Instead of having just one overlap for all four valve lands, four different overlaps can be modeled. The four different overlaps are 3%, 1.1%, 0% and –1%. Of course, the –1% value is normally referred to as an underlay condition. One way of looking at the results is that we are simulating the effects of progressive flow grinding steps, starting with a spool blank that has 3% overlap, testing for flow, pressure, and leakage metering. We would then grind off a bit more material from the lands to get to 1.1% overlap, test again, and so on, through 0% and -1% overlap values.

The results will closely approximate the values that can be expected from a real valve, except that in the simulation, each land will be given exactly the same amount of lap as all other lands. This is a practical impossibility in any flow grinding process on a real valve. However, it easily succumbs to the magic of modeling and simulation.

Flow metering results
Valve manufacturers are eager to show off the flow metering curves of their valves because they are thought to be the most important characteristic. Their point is arguable and will be accepted as true in the interest of harmonious simulations.

Figure 4 shows results of the four different amounts of overlap applied to the same valve. It shows the very typical and expected results if we were to flow grind a servovalve in the manner simulated. With 3% overlap, a flow gain reduction is seen at the zero-crossing point. This is expected. But more importantly, the flow gain does not go to zero, there is no flow shut off, and there is no real dead zone.

Figure 4 — Simulated flow metering curves near the null zone show the effects of different amounts of overlap in a servovalve.

Flow metering takes place over the entire overlap range, albeit at reduced gain. This is how real valves behave, and it is the reason that ISO 5598 defines a servovalve as a valve with less than 3% center overlap. It is also the reason why some valve manufacturers state that their “zero-lapped valve” will have a region of reduced flow gain that is not less than 25% of the flow gain just outside the null zone. This is not, necessarily, a disqualifying factor because most applications will not be adversely affected by the slight overlap and its accompanying flow gain reduction.

An evaluation of the flow gain at the zero-crossing in Figure 4 reveals that there is very close to a 25% reduction in gain relative to that measured between 6% and 8% of spool travel. However, because of difficulties in interpreting data, competent people will not all arrive at 25%. The working group responsible for ISO 10770-1 refused to take up the methods for assessing and reporting the amount of overlap.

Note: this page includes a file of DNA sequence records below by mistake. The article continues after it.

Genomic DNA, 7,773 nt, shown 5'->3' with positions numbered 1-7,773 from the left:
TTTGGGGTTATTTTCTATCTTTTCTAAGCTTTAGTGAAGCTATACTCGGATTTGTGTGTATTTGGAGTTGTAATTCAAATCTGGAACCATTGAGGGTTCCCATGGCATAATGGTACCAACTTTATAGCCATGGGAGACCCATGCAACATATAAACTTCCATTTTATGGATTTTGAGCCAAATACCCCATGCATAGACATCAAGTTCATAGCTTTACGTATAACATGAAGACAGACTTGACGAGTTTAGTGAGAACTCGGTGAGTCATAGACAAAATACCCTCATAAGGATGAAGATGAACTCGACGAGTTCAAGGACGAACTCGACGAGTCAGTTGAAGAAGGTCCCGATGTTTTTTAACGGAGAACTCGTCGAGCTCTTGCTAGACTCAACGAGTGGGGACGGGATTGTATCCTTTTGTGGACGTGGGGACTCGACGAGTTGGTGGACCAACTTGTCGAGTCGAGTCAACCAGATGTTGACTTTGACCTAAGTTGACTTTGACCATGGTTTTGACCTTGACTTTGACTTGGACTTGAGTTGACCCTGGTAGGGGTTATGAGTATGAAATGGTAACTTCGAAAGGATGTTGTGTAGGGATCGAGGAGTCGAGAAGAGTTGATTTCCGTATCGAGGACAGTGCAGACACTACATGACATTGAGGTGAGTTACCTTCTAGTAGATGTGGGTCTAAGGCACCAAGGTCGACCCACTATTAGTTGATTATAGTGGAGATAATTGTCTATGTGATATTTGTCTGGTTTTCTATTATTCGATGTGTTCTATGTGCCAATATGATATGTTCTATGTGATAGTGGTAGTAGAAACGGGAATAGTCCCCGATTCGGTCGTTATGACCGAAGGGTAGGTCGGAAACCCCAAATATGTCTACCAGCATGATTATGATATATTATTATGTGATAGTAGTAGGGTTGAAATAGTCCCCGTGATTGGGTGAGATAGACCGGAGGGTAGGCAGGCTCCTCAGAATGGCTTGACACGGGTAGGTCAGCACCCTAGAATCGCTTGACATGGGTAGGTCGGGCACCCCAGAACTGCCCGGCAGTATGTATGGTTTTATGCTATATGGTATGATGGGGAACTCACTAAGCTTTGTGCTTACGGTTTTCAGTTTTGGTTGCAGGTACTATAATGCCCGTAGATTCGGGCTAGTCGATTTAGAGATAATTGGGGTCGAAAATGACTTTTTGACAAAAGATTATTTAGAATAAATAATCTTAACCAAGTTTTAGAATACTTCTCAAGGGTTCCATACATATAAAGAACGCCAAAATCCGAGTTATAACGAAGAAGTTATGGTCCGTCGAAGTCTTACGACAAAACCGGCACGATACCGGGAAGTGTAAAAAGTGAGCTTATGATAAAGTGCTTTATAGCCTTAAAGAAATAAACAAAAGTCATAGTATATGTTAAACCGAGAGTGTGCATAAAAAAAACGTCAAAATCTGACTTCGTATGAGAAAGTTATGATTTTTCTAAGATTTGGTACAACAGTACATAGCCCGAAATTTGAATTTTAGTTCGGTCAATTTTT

At the other overlap extreme, that is, at –1%, flow gain increases at the origin. Again, this is totally expected and closely mimics the actions of a real valve that is under lapped. It is well known, and has been widely reported. In fact, the flow gain doubles at the origin when an under lap exists, and the spool travel range over which gain doubling occurs follows the amount of underlap.

The phenomenon is realizable in even the most rudimentary valve models. The price paid for under lapping a valve is increased land-to-land leakage. For the 0% overlap case, an increase in flow gain occurs at the origin. Not surprisingly, though, it does not extend very far beyond the zero crossing.

At 1.1% overlap, the flow gain is slightly decreased at null, which tells us that critical gain is somewhere between 0% (slightly under lapped) and 1.1% (slightly overlapped). It was shown in the previous simulation run that 0.85% overlap resulted in flow metering that was critically lapped. This is quite typical, with the rule of thumb being that a physical overlap of about 0.5% to 1% is required to achieve flow metering with the least gain change at the zero-crossing.

Handbook serves electrohydraulic system designers